It was back in May that we first saw how much variation there was in the rolling resistance from one fat bike tire to the next thanks to the great independent testing of Jarno Bierman and his Bicycle Rolling Resistance lab. The topic came up soon after of what impact converting to tubeless would have on the setup, being able to drop those big heavy butyl tubes. So this time back Bierman picked the two tires with the lowest rolling resistance and one of the heaviest with the tallest knobs to put back on the drum and see what could be gained by dropping almost 400g of tube out of the mix…
Unsurprisingly the removal of the tube had a measurable impact on rolling resistance, and a side benefit was obviously a drop in weight too. Using a tubeless rim, the conversions in this test protocol dropped the (relatively light) 390g Schwalbe butyl inner tube and replaced it with a 10g tubeless valve and 60g of sealant for each tire, saving 320g per wheel. Dropping 25% off the weight of the tire/tube combo shouldn’t be underestimated for giving a better ride feel, but a quantifiable drop in rolling resistance was the goal here.
The energy savings amounted to about 4-5 watts around 12-20psi, but since fat bikes run even lower than that Bierman took the test down to just 6psi. That’s where he noticed that the lower he went the bigger the savings. So while resistance does increase at those ultra-low pressures where the tire is getting more and more grip, the benefits of tubeless increase. The change wasn’t linear either, with a 17% reduction at 6psi vs. 14% reduction at 16 psi. That’s good news for fat bikers. Going tubeless has even more effect on reducing rolling resistance than it does on a regular mountain bike.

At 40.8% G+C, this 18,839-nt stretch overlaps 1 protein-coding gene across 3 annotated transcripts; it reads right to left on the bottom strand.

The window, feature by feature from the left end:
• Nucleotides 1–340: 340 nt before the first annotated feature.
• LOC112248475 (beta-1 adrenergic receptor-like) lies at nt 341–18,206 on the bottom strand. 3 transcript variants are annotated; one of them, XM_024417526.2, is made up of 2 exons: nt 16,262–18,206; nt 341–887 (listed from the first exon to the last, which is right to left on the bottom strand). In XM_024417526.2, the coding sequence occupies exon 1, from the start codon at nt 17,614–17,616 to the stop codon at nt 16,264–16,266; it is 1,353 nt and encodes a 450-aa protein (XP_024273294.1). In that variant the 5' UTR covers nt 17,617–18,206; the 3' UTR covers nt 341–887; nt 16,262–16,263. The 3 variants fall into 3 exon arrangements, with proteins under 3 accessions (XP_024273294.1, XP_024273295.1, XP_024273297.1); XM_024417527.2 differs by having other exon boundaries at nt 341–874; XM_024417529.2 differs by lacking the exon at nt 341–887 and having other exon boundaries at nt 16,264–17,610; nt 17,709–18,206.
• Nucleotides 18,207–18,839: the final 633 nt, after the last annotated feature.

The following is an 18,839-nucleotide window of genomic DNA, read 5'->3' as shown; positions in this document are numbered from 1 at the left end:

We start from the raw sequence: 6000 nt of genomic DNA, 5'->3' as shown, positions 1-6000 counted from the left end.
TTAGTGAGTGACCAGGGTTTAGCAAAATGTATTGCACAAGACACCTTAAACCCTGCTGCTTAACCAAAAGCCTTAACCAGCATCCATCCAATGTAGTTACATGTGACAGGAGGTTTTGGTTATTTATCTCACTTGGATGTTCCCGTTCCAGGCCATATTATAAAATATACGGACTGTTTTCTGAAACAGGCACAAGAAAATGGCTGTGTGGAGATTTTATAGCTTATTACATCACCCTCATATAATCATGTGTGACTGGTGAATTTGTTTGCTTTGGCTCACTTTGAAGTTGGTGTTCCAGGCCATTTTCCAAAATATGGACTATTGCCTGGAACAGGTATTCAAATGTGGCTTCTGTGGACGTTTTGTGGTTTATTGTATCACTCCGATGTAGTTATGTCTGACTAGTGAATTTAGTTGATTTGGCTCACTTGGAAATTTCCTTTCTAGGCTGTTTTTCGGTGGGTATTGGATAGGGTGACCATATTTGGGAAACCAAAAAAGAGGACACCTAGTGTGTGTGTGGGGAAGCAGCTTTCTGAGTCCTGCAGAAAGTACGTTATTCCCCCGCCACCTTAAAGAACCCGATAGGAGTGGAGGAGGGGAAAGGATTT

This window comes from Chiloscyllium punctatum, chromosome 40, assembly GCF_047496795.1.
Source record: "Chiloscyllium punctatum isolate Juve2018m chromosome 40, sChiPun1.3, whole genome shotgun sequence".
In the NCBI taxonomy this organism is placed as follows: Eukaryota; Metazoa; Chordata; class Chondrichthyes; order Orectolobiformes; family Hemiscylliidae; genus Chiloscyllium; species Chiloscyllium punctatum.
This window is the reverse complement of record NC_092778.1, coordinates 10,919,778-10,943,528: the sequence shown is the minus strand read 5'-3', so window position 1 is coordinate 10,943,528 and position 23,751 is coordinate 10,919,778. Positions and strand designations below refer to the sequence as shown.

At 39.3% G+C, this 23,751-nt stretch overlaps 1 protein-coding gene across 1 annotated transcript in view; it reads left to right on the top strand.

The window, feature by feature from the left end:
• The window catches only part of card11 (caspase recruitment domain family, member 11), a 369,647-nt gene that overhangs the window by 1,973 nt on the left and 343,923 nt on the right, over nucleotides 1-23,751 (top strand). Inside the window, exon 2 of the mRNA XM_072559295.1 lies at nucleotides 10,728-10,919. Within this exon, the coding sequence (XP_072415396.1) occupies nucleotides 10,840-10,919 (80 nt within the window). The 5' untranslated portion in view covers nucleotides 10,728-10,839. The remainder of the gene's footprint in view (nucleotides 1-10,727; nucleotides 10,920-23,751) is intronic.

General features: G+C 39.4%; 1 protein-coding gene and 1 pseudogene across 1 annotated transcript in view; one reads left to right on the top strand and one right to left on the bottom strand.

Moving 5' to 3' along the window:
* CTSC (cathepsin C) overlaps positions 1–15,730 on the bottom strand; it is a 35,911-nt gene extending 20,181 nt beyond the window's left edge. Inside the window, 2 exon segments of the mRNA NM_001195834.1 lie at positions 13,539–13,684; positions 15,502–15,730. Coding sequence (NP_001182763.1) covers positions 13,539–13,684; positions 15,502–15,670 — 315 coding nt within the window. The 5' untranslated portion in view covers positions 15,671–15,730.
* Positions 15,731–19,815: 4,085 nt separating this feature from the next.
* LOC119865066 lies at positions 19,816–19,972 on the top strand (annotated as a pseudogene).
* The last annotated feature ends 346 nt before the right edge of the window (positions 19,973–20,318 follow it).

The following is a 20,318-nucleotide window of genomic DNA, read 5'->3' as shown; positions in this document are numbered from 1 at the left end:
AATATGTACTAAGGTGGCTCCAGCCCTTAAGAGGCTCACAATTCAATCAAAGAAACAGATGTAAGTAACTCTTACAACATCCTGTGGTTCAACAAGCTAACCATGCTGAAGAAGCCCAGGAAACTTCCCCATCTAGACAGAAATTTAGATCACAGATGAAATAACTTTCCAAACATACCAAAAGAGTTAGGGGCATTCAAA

Savings were pretty similar across all of the three tires tested, but the 4″ Schwalbe Jumbo Jim LiteSkin remains the fastest of the bunch. As Bierman puts it, “some smaller 29 x 2.25 MTB tires even have a higher rolling resistance than the tubeless Jumbo Jim LiteSkin which is just crazy.” The second place 4″ Specialized Fast Trak Fat comes in close behind, with even more of an improvement going tubeless. The more aggressive 45NRTH Van Helga had similar results, which Bierman says suggests that most other fat tires should improve as well.
The conclusion from the Bicycle Rolling Resistance lab:”tubeless is a necessity on fat bikes if you value speed.” They think that for most fat bikers running low pressures, you can easily earn back an extra 10% of your usable power output, just by ditching the tubes. That sounds like a no brainer for us to have more fun and longer adventures on the bike.
We’d like to thank people like Bicycle Rolling Resistance who are doing truly independent testing like this, and the companies who sponsor their work through ads, some even though they have nothing direct to gain from more efficient tires.